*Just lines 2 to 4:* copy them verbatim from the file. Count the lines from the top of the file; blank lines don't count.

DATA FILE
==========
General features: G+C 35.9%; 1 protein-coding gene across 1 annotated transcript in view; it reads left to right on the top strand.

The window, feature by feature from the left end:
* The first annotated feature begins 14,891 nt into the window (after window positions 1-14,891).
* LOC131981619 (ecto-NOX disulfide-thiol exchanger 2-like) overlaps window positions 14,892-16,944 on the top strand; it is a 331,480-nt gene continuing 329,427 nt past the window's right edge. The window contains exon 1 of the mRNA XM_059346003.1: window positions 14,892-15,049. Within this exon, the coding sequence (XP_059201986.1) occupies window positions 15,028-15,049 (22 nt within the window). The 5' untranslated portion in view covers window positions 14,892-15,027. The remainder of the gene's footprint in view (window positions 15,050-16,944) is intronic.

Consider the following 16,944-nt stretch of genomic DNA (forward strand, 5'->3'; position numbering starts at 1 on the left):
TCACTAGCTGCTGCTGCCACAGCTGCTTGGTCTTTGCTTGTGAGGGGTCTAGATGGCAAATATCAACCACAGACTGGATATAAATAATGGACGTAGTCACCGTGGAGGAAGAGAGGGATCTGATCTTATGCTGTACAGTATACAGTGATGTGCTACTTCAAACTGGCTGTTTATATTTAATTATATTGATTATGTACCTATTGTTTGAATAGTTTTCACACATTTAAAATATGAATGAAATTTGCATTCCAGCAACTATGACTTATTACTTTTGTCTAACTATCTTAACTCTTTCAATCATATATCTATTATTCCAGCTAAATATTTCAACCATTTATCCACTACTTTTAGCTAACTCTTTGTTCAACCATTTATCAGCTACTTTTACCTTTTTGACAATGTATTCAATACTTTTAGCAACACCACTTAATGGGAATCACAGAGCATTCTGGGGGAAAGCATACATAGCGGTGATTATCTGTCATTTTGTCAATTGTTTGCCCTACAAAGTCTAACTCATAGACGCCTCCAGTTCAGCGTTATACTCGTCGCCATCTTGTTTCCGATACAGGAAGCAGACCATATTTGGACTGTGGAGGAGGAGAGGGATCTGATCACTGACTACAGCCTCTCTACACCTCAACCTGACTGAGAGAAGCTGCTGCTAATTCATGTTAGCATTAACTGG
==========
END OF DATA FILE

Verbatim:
The window, feature by feature from the left end:
* The first annotated feature begins 14,891 nt into the window (after window positions 1-14,891).
* LOC131981619 (ecto-NOX disulfide-thiol exchanger 2-like) overlaps window positions 14,892-16,944 on the top strand; it is a 331,480-nt gene continuing 329,427 nt past the window's right edge. The window contains exon 1 of the mRNA XM_059346003.1: window positions 14,892-15,049. Within this exon, the coding sequence (XP_059201986.1) occupies window positions 15,028-15,049 (22 nt within the window). The 5' untranslated portion in view covers window positions 14,892-15,027. The remainder of the gene's footprint in view (window positions 15,050-16,944) is intronic.